I left the show with mixed feelings because of the setlist: this was supposed to be a 25th anniversary concert, but not a single song from the 90s was played. Adding insult to injury was the fact that on the Facebook page of the event it’d been announced that the second set would be 120 minutes long, but in fact Opeth played for an hour and 20 minutes after the intermission. You’d think that after a 30-minute break the band could’ve pulled off two hours of music, especially when bands like Rush and Dream Theater take shorter breaks, although the members of both bands are older and play more technical music.

On the plus side, the visual side of the show was great, as there was a big screen with visuals for each song. For the most part they were animated patterns or pieces of Travis Smith’s album artwork, and during “The Grand Conjuration” there were stills from the song’s music video – nothing too showy, but the projections served their purpose, enhancing the show. For the first set, the band also had candles on stage, which added to the atmosphere.

Opeth performed well, but the members seemed less relaxed than last year when I saw them at Pakkahuone in Tampere. This probably stemmed from the fact that the band hadn’t gotten into the routine yet, having played only one show on the tour. The less-intimate setting of Kulttuuritalo was a great fit for the soft songs and sections, but I think the heavy material and the interaction between the band and the crowd suffered in this environment. Luckily Åkerfeldt’s humor wasn’t absent, as he told us that the band’s backstage antics were tame compared to Mötley Crüe – he’d only had a cup of coffee during the intermission. He also said that a fan had given him a gift, but it was a copy of an album by Tasavallan Presidentti that he already owned. He hinted that he’s looking for the original pressings of two Haikara albums – Finnish prog fans, take note!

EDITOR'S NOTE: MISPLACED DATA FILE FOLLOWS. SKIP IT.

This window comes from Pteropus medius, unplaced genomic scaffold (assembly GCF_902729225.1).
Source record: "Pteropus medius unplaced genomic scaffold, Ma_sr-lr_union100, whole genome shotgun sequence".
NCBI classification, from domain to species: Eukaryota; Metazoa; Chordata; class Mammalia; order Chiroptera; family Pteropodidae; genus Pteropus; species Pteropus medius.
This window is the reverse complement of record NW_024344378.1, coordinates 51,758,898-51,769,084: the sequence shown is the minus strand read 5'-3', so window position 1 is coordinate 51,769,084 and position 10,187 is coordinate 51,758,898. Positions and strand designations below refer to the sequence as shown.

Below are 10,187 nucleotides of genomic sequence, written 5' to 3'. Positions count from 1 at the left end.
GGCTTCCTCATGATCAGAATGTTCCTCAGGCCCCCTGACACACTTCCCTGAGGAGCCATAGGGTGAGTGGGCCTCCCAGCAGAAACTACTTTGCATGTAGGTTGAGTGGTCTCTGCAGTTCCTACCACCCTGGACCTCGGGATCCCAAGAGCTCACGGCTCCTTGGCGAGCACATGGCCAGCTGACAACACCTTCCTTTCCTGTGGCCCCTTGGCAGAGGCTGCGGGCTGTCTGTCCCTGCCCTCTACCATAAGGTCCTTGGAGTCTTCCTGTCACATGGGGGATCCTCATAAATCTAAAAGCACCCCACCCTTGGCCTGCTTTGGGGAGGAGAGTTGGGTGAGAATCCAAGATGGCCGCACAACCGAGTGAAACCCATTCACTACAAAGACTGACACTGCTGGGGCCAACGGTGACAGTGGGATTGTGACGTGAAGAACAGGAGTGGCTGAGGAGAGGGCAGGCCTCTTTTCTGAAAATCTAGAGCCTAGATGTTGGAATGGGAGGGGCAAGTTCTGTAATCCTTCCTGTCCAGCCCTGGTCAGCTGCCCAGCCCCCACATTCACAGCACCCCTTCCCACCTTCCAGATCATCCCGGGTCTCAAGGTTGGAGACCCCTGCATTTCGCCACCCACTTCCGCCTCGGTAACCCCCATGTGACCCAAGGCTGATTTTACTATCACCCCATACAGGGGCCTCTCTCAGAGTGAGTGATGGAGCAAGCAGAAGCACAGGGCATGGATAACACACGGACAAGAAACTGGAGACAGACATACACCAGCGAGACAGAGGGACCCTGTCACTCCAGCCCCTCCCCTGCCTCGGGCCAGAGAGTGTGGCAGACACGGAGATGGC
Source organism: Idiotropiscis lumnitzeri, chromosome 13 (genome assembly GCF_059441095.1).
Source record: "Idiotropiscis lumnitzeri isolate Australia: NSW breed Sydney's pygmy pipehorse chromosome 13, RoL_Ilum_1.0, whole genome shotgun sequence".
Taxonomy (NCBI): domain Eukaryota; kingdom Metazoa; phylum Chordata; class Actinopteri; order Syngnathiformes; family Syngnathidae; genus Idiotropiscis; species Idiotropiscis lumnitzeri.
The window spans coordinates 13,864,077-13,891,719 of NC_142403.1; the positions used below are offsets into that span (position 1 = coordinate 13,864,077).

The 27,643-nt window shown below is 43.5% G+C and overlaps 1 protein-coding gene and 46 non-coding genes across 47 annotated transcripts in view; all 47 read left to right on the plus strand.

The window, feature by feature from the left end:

All-in-all, the show was good, but unfortunately the second half didn’t measure up to the brilliance of the Ghost Reveries set. I wish the band would at least have played something from My Arms, Your Hearse (1998) and Still Life (1999) instead of doing three songs from Pale Communion (2014). I like newer Opeth as well, but that was way too much for a set that was supposed to span the band’s entire career. Hell, they played more old songs on the actual Pale Communion tour! That said, it’s always a pleasure to see Opeth play its dynamic and adventurous music live, even if the setlist isn’t ideal and the venue not the most suitable.

1. Ghost of Perdition
2. The Baying of the Hounds
3. Beneath the Mire
4. Atonement
5. Reverie/Harlequin Forest
6. Hours of Wealth
7. The Grand Conjuration
8. Isolation Years

9. Eternal Rains Will Come
10. Cusp of Eternity
11. The Leper Affinity
12. To Rid the Disease
13. I Feel the Dark
14. Voice of Treason
15. Master’s Apprentices

16. The Lotus Eater